Behavioral Architecture® Curriculum

The Behavioral Architecture® Curriculum was developed for children diagnosed with autism and related disorders. Unlike curricula utilized in most schools and agencies, it serves not only as an educational tool, but also as an assessment tool designed to assist in the development and monitoring of individualized programs by facilitating management and supervision of programs. In addition, our curriculum provides a mechanism for continuous evaluation of your child’s progress in achieving goals.

The intent of the Behavioral Architecture® Curriculum is not to constrain the user by requiring rigid teaching sequences. Instead, the curriculum was developed as a guide which will encourage the choice of effective teaching strategies and the selection of appropriate goals in accordance with your child’s individual needs and life circumstances.  Goals are typically selected from several behavioral domains (repertoires) according to the results of the continuous mapping of your child’s skills. Our approach is consistent with the philosophy of cumulative-hierarchical learning, where basic behaviors are combined and expanded to produce a valuable set of skills.  The goal is to observe the generalization of skills across people and situations that maintain long after the lesson is taught. Our approach is also consistent with the concept of the behavioral cusp, which emphasizes the systematic teaching of behaviors and repertoires that have far-reaching consequences for your child.  The Behavioral Cusp concept recognizes the myriad of “life situation” variables that influence the selection of appropriate and realistic goals. With this in mind, we choose goals in a context and we take into consideration age appropriateness, current level of functioning, immediate and long-term usefulness, and the criteria of ultimate functioning.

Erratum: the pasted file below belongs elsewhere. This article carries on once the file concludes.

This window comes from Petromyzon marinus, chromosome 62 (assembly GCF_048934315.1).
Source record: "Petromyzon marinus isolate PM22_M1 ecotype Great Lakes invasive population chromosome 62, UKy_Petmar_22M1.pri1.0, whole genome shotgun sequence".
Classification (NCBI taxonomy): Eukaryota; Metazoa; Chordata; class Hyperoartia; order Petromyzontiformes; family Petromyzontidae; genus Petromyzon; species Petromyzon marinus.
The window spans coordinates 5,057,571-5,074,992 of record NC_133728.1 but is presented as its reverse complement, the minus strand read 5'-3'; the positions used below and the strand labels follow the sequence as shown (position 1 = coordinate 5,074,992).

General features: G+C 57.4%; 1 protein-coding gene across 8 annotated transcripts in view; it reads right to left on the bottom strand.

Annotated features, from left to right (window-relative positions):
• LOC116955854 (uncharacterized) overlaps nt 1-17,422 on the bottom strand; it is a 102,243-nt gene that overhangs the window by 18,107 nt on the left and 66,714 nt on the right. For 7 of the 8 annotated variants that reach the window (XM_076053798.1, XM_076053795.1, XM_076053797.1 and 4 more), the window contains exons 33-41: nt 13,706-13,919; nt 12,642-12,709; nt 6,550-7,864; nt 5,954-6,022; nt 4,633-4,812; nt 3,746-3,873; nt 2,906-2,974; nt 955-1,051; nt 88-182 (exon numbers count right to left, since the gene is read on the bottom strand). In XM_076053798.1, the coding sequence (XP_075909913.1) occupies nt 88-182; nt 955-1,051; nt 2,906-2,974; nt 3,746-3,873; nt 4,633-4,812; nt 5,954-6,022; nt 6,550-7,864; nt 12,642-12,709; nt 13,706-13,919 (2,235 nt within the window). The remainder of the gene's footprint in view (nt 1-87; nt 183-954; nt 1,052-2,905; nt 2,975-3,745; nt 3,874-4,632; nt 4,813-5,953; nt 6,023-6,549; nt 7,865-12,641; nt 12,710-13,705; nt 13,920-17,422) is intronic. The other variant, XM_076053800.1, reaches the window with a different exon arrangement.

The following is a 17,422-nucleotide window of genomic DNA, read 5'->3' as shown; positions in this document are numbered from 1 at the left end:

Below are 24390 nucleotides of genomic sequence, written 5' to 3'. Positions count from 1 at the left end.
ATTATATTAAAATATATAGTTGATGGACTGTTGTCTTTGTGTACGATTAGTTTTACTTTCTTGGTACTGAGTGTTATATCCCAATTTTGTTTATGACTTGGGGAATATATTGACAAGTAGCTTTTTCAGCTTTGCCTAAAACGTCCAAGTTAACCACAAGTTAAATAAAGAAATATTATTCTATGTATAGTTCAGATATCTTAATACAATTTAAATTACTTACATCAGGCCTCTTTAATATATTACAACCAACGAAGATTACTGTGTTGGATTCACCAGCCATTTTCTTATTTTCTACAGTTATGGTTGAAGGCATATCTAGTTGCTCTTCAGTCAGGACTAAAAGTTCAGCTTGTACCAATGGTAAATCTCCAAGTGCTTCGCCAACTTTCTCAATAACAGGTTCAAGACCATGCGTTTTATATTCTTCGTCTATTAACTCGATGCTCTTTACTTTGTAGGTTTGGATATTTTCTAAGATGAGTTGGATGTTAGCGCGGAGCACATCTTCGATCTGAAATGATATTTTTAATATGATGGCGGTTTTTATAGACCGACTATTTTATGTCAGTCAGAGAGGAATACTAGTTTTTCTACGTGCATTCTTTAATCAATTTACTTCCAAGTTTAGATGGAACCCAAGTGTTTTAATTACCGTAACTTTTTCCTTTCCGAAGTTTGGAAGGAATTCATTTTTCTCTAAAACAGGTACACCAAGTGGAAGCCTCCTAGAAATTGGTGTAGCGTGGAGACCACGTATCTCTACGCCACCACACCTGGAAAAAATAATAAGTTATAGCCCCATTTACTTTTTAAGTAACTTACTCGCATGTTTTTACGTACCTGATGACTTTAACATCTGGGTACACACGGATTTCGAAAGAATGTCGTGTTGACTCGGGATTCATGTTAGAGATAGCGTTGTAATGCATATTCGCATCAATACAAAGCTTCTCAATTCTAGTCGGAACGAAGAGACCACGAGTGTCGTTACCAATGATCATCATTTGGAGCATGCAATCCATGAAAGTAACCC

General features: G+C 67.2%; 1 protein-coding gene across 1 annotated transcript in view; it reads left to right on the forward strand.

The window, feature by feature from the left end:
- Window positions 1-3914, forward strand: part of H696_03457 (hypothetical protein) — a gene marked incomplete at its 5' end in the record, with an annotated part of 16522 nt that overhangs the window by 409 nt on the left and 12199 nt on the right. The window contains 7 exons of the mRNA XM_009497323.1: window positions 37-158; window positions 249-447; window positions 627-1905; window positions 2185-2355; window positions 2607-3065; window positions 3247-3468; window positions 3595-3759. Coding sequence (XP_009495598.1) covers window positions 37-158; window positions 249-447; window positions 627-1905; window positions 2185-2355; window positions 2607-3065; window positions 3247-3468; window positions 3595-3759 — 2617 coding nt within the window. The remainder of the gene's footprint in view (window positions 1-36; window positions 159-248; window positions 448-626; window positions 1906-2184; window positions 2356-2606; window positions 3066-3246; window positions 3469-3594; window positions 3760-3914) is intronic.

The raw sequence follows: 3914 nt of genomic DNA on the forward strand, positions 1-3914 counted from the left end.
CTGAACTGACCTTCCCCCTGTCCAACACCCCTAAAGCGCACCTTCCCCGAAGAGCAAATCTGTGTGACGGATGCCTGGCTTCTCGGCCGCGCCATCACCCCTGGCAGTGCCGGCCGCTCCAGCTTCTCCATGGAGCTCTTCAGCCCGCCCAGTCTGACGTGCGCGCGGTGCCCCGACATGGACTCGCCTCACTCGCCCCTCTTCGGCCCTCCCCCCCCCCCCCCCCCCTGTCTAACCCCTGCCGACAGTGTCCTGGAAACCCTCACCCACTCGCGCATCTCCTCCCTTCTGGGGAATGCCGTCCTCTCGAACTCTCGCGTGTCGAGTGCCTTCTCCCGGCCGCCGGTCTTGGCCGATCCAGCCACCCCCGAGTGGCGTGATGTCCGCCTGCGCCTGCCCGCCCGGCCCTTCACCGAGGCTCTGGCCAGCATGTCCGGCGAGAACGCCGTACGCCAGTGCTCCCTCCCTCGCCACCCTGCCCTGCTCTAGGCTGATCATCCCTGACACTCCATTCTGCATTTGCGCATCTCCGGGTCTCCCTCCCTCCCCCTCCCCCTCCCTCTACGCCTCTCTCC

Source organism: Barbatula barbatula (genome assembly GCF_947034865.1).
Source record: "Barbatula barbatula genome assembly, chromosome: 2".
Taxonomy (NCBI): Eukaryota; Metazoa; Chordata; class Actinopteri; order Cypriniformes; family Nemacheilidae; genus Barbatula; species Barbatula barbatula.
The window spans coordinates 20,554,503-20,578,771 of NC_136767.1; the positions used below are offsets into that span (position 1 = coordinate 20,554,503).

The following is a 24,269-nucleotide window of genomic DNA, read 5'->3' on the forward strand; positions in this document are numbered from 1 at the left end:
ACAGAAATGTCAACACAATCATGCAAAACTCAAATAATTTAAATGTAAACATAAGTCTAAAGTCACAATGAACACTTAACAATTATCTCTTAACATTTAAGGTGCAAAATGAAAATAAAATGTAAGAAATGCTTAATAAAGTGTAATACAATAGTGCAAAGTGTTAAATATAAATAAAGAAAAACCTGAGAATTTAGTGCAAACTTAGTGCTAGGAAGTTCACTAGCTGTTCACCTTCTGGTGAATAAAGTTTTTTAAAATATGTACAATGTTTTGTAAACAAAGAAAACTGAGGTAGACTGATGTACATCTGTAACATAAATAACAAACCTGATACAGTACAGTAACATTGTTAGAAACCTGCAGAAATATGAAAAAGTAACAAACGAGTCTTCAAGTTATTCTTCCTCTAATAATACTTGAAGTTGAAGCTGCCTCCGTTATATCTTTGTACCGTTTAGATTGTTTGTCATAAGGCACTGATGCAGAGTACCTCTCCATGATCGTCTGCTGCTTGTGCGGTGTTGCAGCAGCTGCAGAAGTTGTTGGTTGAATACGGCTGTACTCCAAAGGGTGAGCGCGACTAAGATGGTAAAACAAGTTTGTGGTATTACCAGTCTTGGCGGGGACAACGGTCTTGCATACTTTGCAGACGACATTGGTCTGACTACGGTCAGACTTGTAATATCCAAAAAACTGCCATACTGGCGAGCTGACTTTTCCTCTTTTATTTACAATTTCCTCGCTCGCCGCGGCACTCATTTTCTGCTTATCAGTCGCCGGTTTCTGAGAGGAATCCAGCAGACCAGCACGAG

Your child may need treatment in some or all of the following pro-social areas:

  1. Value of Social Contact and Other Conditioned Reinforcers
  2. Compliance with Adults
  3. Vocal and Motor Imitation
  4. Requesting
  5. Describing the Environment
  6. Engaging in and Maintaining Conversation
  7. Listener Behavior and Receptive Languages
  8. Dexterity (Fine and Gross Motor Skills
  9. Self-Care and Activities of Daily Living
  10. Learning Readiness and Academic Skills
  11. Social and Emotional Skills
  12. Vocational and Pre-vocational Skills
  13. Play and Leisure Skills
  14. Perspective taking skills
  15. Planning skills
  16. Problem solving skills
  17. Set shifting skills